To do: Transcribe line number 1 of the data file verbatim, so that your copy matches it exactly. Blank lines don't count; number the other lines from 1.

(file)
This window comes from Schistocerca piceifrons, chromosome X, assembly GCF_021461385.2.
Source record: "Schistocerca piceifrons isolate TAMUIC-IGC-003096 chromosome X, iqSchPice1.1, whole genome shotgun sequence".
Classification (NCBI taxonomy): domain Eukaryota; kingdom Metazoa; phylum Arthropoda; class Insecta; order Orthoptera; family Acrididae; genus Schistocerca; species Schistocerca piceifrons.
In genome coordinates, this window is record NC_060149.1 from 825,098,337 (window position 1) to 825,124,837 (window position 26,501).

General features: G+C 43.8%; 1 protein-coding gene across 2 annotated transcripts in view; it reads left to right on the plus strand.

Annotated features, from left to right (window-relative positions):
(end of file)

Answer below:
This window comes from Schistocerca piceifrons, chromosome X, assembly GCF_021461385.2.